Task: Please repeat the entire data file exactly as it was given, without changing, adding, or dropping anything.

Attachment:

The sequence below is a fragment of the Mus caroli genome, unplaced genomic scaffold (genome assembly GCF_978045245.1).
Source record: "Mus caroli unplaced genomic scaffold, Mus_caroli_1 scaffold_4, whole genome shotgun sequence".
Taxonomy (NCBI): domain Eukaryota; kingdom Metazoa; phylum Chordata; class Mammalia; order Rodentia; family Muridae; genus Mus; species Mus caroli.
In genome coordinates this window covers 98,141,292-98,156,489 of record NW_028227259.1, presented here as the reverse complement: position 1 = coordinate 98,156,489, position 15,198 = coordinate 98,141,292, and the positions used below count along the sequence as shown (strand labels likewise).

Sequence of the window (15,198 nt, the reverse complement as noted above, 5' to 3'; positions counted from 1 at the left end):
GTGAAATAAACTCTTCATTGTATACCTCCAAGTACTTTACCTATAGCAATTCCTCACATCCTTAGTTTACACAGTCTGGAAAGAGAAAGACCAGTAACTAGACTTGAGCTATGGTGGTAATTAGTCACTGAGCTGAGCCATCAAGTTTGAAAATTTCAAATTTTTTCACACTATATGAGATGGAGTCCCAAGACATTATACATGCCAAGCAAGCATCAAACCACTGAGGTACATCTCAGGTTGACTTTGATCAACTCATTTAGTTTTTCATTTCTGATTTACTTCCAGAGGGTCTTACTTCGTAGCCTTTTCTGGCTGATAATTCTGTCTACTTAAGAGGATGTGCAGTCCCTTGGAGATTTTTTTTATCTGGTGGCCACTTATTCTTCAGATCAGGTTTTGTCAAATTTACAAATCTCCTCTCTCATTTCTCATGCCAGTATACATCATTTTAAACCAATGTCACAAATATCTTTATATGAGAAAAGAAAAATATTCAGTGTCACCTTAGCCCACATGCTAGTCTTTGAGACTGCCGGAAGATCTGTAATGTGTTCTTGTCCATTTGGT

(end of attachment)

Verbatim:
The sequence below is a fragment of the Mus caroli genome, unplaced genomic scaffold (genome assembly GCF_978045245.1).
Source record: "Mus caroli unplaced genomic scaffold, Mus_caroli_1 scaffold_4, whole genome shotgun sequence".
Taxonomy (NCBI): domain Eukaryota; kingdom Metazoa; phylum Chordata; class Mammalia; order Rodentia; family Muridae; genus Mus; species Mus caroli.
In genome coordinates this window covers 98,141,292-98,156,489 of record NW_028227259.1, presented here as the reverse complement: position 1 = coordinate 98,156,489, position 15,198 = coordinate 98,141,292, and the positions used below count along the sequence as shown (strand labels likewise).

Sequence of the window (15,198 nt, the reverse complement as noted above, 5' to 3'; positions counted from 1 at the left end):
GTGAAATAAACTCTTCATTGTATACCTCCAAGTACTTTACCTATAGCAATTCCTCACATCCTTAGTTTACACAGTCTGGAAAGAGAAAGACCAGTAACTAGACTTGAGCTATGGTGGTAATTAGTCACTGAGCTGAGCCATCAAGTTTGAAAATTTCAAATTTTTTCACACTATATGAGATGGAGTCCCAAGACATTATACATGCCAAGCAAGCATCAAACCACTGAGGTACATCTCAGGTTGACTTTGATCAACTCATTTAGTTTTTCATTTCTGATTTACTTCCAGAGGGTCTTACTTCGTAGCCTTTTCTGGCTGATAATTCTGTCTACTTAAGAGGATGTGCAGTCCCTTGGAGATTTTTTTTATCTGGTGGCCACTTATTCTTCAGATCAGGTTTTGTCAAATTTACAAATCTCCTCTCTCATTTCTCATGCCAGTATACATCATTTTAAACCAATGTCACAAATATCTTTATATGAGAAAAGAAAAATATTCAGTGTCACCTTAGCCCACATGCTAGTCTTTGAGACTGCCGGAAGATCTGTAATGTGTTCTTGTCCATTTGGT